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Exploring Azure DevOps: 6 tips for a successful start

Are you a Java, Node, or .Net developer? Or do you build automation with Ansible or Puppet? Whatever programming language you use, Azure DevOps is the way to set up your own end-to-end DevOps chain. We have combined our knowledge and experience in six practical tips to get you started.

Reading time 6 minutes. Published: 09 September 2022

As a Microsoft Partner and Azure DevOps Specialist, we have helped many companies make the transition to this magical Azure Service. From smooth and quick migrations to advice on Extensions and Services.

Tip 1: Reserve your organization name, before it's too late 

Our first tip is not to create an account or purchase a license, but to reserve your 'organization name'. Just like claiming your company URL, you want to make sure that your organization name is still available in Azure DevOps. Since migration projects often take quite some time, it's smart to reserve the name of your Azure DevOps Services organization in advance. This way you make sure that your unique URL is ready to use when you do your import. 

Tip 2: Get the basics in order  

Good preparation is half the battle won. That's why it's so important to get the basics in order first. It's time to dive into the licenses you need to start with Azure DevOps and choose the location where your data will be stored.


To get started with Azure DevOps, you need licenses. But what kind of licenses? That depends on what licenses you already have. For example, if you already have Visual Studio licenses, then you won't pay any additional fees for these subscribers to Azure DevOps. The first five team members use all core features for free.

Licensing calculation tool  

To calculate exactly how many new licenses you need, Microsoft has created this handy formula.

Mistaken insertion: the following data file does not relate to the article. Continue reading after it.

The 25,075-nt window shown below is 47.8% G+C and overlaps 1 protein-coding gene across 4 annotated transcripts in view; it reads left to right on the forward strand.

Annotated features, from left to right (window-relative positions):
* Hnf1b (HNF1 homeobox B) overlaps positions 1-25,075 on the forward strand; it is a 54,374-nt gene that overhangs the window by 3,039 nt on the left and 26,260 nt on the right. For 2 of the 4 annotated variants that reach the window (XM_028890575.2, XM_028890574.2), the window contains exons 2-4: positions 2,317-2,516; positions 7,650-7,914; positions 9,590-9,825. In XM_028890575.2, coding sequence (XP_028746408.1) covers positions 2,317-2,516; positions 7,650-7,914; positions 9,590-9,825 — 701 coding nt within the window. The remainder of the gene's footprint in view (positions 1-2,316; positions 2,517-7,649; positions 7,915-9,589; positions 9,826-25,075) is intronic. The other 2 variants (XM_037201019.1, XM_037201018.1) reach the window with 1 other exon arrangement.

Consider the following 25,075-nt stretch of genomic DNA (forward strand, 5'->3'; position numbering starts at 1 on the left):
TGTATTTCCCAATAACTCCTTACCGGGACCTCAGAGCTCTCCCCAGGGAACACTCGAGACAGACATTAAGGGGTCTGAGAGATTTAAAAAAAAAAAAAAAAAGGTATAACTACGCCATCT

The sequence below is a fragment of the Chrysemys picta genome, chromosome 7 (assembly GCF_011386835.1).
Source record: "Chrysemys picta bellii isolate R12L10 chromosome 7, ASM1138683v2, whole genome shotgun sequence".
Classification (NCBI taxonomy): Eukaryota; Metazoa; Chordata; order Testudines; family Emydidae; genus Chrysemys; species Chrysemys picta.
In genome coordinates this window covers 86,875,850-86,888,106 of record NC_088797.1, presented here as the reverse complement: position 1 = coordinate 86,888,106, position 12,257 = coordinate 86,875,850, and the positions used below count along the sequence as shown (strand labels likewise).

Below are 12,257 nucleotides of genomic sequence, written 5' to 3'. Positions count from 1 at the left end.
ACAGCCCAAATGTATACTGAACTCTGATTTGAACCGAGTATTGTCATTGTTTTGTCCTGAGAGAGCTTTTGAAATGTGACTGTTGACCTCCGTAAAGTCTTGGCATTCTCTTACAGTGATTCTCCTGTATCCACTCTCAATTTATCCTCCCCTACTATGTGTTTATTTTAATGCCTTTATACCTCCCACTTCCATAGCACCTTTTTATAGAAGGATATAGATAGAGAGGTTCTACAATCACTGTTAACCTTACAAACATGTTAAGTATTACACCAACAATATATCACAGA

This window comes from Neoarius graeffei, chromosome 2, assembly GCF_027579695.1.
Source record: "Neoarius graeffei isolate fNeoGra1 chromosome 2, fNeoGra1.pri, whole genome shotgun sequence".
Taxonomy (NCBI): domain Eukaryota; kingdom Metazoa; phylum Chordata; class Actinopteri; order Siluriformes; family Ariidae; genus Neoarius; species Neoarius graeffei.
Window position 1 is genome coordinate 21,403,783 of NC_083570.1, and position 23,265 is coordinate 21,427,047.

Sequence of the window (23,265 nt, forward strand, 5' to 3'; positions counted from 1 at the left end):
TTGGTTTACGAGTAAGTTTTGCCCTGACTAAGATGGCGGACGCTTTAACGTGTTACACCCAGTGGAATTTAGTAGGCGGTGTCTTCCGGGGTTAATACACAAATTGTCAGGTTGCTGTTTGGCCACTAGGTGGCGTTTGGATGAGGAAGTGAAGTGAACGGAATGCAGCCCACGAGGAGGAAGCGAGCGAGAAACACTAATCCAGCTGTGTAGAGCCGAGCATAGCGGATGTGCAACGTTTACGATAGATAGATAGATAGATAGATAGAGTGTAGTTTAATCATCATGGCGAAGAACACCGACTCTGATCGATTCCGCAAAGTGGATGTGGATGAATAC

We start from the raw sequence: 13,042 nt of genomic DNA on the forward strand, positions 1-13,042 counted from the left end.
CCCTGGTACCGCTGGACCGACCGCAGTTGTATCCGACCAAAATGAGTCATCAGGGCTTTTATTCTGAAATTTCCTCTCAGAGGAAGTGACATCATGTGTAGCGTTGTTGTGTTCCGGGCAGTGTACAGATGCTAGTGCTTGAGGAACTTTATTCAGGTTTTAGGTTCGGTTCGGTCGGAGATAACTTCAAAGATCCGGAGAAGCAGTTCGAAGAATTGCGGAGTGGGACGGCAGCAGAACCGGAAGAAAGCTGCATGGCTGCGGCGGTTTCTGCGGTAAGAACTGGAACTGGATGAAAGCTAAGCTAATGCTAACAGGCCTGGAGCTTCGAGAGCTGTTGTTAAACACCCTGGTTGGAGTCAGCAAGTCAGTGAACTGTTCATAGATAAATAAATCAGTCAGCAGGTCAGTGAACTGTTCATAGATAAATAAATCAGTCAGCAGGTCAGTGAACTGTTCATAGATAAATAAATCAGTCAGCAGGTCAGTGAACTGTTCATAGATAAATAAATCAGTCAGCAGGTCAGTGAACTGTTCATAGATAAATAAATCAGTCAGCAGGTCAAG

(Number of stakeholders - number of team members)  

- Number of Visual Studio subscribers  

- 5 free licenses  

= number of licenses to purchase. 

View the pricing model of Azure DevOps.

Data location 

In addition to finding out the number of licenses needed, it is also important to determine where your data should be stored. Azure has more regions worldwide than any other cloud provider, providing the scale and data location options you need to bring your applications closer to your users. All around the world. 

Azure DevOps data is available in the following eight regions around the world: 

  • United States  
  • United Kingdom
  • Europe  
  • Australia 
  • Brazil 
  • Canada 
  • Asia-Pacific 
  • India 

Your organization will be set to the nearest region by default. It is possible to choose a different region or even to change regions afterward (outside your own geographical region). We are happy to help you choose the right geographic location for your location and compliance needs.

Tip 3. Use the migration guide for a smooth transition 

Are you ready to migrate from TFS to Azure DevOps? Then this tip is a must: Microsoft has a handy migration guide that makes your life easier. The process is divided into 6 phases that are easy to follow. The manual provides all the tools you need to carry out the migration independently.  

These are the six phases that you go through step by step: 

  1. Getting started 
  2. Conditions 
  3. Upgrade 
  4. Validating the database 
  5. Ready to go 
  6. Import 

Download the migration guide


Tip 4. Let the migration tool do the work